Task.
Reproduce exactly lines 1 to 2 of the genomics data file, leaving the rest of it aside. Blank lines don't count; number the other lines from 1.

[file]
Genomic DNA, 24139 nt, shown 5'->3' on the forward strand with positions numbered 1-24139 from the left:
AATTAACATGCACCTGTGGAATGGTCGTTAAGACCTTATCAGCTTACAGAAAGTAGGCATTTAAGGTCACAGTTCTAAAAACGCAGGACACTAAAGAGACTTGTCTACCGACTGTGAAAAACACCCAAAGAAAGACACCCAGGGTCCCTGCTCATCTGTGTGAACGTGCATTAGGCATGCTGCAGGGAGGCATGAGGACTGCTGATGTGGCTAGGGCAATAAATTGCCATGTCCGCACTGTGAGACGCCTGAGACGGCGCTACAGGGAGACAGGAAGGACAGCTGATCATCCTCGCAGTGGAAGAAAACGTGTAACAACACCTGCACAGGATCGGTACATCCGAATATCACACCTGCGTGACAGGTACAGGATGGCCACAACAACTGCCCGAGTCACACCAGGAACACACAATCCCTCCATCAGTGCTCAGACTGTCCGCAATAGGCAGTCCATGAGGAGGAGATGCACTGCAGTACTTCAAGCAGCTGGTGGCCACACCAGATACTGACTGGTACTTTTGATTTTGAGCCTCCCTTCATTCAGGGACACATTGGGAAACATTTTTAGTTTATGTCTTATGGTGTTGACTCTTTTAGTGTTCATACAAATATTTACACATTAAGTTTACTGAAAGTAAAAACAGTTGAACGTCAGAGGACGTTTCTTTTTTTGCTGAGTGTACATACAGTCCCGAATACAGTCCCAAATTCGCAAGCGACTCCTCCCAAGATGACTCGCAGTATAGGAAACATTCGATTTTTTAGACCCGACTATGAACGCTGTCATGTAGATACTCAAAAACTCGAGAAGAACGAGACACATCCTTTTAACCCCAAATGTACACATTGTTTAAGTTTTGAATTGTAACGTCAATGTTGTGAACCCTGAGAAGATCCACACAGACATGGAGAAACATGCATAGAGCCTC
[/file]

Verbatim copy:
Genomic DNA, 24139 nt, shown 5'->3' on the forward strand with positions numbered 1-24139 from the left:
AATTAACATGCACCTGTGGAATGGTCGTTAAGACCTTATCAGCTTACAGAAAGTAGGCATTTAAGGTCACAGTTCTAAAAACGCAGGACACTAAAGAGACTTGTCTACCGACTGTGAAAAACACCCAAAGAAAGACACCCAGGGTCCCTGCTCATCTGTGTGAACGTGCATTAGGCATGCTGCAGGGAGGCATGAGGACTGCTGATGTGGCTAGGGCAATAAATTGCCATGTCCGCACTGTGAGACGCCTGAGACGGCGCTACAGGGAGACAGGAAGGACAGCTGATCATCCTCGCAGTGGAAGAAAACGTGTAACAACACCTGCACAGGATCGGTACATCCGAATATCACACCTGCGTGACAGGTACAGGATGGCCACAACAACTGCCCGAGTCACACCAGGAACACACAATCCCTCCATCAGTGCTCAGACTGTCCGCAATAGGCAGTCCATGAGGAGGAGATGCACTGCAGTACTTCAAGCAGCTGGTGGCCACACCAGATACTGACTGGTACTTTTGATTTTGAGCCTCCCTTCATTCAGGGACACATTGGGAAACATTTTTAGTTTATGTCTTATGGTGTTGACTCTTTTAGTGTTCATACAAATATTTACACATTAAGTTTACTGAAAGTAAAAACAGTTGAACGTCAGAGGACGTTTCTTTTTTTGCTGAGTGTACATACAGTCCCGAATACAGTCCCAAATTCGCAAGCGACTCCTCCCAAGATGACTCGCAGTATAGGAAACATTCGATTTTTTAGACCCGACTATGAACGCTGTCATGTAGATACTCAAAAACTCGAGAAGAACGAGACACATCCTTTTAACCCCAAATGTACACATTGTTTAAGTTTTGAATTGTAACGTCAATGTTGTGAACCCTGAGAAGATCCACACAGACATGGAGAAACATGCATAGAGCCTC